WICHITA, Kan. — The chilling mix of rain, sleet and wind last week may have felt like a metaphor for the local college students scurrying across campus.
Many of them entered school in 2009 as the recession began battering Wichita. Four years later, many are finding they didn’t escape its effects.
The prospects for the class of 2013 appear to be better than last year, but not much, say college officials.
Students in accounting, engineering, computer science and the health professions are seeing pretty good demand, said Jill Pletcher, director of the career services for Wichita State University.
“Beyond that, it’s a very, very tight market,” she said.
That jibes with the recently released Job Outlook Spring Update from the National Association of Colleges and Employers. Companies in the survey, all large national employers, say they expect to hire 2.1 percent more new college grads this year than last.
Last fall, these employers said they expected the new-grad hiring to increase 13 percent. The more recent, lower figure seems in line with the subdued economic expectations of many businesses and a frustratingly slow job market.
A different survey, from consulting and outsourcing giant Accenture, reports that about 60 percent of 2013 college graduates expect that finding a job will be difficult or extremely difficult.
In the same survey, 41 percent of 2012 graduates reported that they were working in jobs that didn’t require a college degree. An additional 7 percent said they were still unemployed.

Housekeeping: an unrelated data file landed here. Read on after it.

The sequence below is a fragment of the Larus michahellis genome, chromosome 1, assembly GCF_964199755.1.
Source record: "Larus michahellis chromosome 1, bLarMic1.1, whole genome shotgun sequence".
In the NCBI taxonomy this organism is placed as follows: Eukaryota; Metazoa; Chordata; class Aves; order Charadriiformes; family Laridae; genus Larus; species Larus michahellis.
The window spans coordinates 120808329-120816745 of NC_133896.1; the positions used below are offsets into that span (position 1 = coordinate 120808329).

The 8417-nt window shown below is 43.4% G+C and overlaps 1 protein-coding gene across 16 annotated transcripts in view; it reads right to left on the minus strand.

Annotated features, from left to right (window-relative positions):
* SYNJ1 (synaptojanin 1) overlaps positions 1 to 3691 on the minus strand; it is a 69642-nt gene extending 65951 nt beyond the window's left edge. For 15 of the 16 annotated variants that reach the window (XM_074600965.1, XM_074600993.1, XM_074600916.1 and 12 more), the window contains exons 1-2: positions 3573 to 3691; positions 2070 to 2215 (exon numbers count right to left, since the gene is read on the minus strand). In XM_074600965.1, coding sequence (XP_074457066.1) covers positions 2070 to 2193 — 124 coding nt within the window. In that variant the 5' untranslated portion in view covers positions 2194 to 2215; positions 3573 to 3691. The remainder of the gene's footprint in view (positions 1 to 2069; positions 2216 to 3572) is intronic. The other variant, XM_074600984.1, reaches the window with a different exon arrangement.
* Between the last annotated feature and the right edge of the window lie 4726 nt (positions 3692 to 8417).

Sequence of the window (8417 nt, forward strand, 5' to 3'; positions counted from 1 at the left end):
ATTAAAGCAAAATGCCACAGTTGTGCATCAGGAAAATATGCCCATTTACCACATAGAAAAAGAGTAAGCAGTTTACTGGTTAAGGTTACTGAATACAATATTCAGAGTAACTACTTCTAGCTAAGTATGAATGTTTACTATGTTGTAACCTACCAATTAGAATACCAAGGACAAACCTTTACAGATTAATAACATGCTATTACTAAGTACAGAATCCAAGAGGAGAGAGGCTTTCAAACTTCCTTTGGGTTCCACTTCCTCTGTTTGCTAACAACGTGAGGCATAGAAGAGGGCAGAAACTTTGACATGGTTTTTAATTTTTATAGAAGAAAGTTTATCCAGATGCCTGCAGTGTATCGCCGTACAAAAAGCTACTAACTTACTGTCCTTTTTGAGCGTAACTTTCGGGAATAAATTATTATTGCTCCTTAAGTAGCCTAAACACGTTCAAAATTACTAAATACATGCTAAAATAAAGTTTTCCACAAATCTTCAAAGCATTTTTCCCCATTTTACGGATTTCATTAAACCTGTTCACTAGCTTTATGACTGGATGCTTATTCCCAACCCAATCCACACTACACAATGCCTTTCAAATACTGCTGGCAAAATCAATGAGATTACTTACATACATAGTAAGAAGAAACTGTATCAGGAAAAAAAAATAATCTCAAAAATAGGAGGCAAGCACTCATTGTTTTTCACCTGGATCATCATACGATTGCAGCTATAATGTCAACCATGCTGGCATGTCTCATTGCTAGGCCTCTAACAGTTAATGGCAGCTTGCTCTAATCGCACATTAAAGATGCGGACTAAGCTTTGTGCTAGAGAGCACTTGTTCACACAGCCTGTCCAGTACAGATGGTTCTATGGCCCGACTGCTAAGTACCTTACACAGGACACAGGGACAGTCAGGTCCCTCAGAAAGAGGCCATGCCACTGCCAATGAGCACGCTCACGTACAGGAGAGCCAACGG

Devon Hummel, a December graduate in marketing and management from Wichita State University, appreciates having a job as assistant manager at an apartment complex, but it’s not what she wants in life.
She is pushing her husband to move out of Kansas to someplace warmer with more prospects in her field.
She’s finding it difficult to enter the job market of a distant place. Visiting for interviews is expensive.
“I’ve applied for many, many jobs in Texas,” she said. “At first I was setting my sights high, applying for marketing jobs, and then lowered it to just about anything to get out of state. It’s a little discouraging not finding anything.”
She said she regrets not being more aggressive in seeking out internships while in college. Now, she said, they may wind up just moving and looking for work after they move.
Connie Dietz wishes more people like Hummel would stop by her office, Cooperative Education and Work-Based Learning at Wichita State.
Dietz, the office’s director, said finding an internship can be crucial to getting a foot in the door of a career-starting job. If nothing else, she said, it will give students a good feel for the profession and some real work experience for their resume.
In the 2011-12 school year, 871 students took internships or co-op program positions through her office or through one of the pre-professional colleges. About half will wind up being offered a job after graduation, she said.
Still that’s fewer than a third of seniors in any one year, Dietz said.
“We’d love to have it higher,” she said.
On one hand, Dietz said, in most majors there usually aren’t enough internships available for all the students who want them. It can be pretty competitive, and students may need to agree to work out of town.
She expects the university, with its renewed economic development mission, to develop the program in years to come and hopes employers will respond.